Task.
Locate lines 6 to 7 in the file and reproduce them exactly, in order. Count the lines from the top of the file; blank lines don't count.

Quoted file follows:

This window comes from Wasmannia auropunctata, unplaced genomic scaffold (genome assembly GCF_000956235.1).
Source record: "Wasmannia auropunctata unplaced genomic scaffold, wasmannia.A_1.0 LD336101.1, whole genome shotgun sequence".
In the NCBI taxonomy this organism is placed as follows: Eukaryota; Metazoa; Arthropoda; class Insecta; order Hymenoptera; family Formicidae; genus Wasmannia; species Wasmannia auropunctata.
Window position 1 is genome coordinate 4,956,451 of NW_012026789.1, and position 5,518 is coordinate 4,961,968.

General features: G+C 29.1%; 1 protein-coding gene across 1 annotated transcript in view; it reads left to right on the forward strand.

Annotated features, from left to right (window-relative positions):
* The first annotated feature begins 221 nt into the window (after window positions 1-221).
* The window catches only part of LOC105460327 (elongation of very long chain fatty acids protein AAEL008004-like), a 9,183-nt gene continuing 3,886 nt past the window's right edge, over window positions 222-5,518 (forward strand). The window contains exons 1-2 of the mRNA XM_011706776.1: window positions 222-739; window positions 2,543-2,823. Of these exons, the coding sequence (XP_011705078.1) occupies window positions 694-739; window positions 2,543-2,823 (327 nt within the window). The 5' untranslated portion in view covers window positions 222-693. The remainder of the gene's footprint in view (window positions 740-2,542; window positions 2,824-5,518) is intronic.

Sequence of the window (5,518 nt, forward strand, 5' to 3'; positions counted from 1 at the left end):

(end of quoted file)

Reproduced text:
Annotated features, from left to right (window-relative positions):
* The first annotated feature begins 221 nt into the window (after window positions 1-221).